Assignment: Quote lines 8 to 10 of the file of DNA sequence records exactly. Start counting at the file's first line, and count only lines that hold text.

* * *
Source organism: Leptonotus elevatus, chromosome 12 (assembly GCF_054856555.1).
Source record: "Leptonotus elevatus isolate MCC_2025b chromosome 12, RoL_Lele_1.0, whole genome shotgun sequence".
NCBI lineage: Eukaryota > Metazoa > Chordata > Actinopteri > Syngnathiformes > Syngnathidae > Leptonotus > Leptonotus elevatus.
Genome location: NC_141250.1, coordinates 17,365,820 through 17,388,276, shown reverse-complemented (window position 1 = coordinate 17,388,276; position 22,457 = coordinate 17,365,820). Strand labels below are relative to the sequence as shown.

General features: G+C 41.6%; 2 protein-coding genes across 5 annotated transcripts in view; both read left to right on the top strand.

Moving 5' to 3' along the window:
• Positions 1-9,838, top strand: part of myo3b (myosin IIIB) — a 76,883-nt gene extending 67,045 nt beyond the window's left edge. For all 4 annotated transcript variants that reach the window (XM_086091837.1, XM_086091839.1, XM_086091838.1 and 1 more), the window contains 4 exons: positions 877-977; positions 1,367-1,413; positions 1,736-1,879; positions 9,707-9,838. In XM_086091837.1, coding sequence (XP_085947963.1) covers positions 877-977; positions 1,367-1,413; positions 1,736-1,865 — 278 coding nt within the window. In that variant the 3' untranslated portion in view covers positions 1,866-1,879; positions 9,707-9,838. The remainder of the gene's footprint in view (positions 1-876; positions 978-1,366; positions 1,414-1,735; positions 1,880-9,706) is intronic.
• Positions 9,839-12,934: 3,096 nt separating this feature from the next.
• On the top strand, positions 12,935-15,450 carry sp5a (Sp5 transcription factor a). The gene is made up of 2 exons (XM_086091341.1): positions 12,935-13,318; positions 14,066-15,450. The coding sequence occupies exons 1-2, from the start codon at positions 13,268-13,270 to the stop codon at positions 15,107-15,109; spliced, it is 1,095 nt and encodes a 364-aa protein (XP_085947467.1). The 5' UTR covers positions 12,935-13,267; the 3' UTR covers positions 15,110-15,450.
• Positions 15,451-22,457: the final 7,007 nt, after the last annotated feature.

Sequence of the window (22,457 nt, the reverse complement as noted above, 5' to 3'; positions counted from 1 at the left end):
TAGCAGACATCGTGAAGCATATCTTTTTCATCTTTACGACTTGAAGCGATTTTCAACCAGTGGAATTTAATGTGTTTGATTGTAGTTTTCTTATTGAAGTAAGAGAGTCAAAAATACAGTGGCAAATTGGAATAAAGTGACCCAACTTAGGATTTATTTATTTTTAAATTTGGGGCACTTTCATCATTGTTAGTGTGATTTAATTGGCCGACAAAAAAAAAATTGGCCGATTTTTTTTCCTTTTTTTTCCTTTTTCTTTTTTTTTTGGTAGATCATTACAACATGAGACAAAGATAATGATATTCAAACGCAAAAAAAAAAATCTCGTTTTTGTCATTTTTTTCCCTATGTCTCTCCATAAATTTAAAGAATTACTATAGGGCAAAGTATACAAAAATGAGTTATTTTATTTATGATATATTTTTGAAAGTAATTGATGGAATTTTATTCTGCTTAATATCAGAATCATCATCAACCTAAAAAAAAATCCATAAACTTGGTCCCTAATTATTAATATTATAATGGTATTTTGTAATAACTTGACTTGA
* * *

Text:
• Positions 9,839-12,934: 3,096 nt separating this feature from the next.
• On the top strand, positions 12,935-15,450 carry sp5a (Sp5 transcription factor a). The gene is made up of 2 exons (XM_086091341.1): positions 12,935-13,318; positions 14,066-15,450. The coding sequence occupies exons 1-2, from the start codon at positions 13,268-13,270 to the stop codon at positions 15,107-15,109; spliced, it is 1,095 nt and encodes a 364-aa protein (XP_085947467.1). The 5' UTR covers positions 12,935-13,267; the 3' UTR covers positions 15,110-15,450.
• Positions 15,451-22,457: the final 7,007 nt, after the last annotated feature.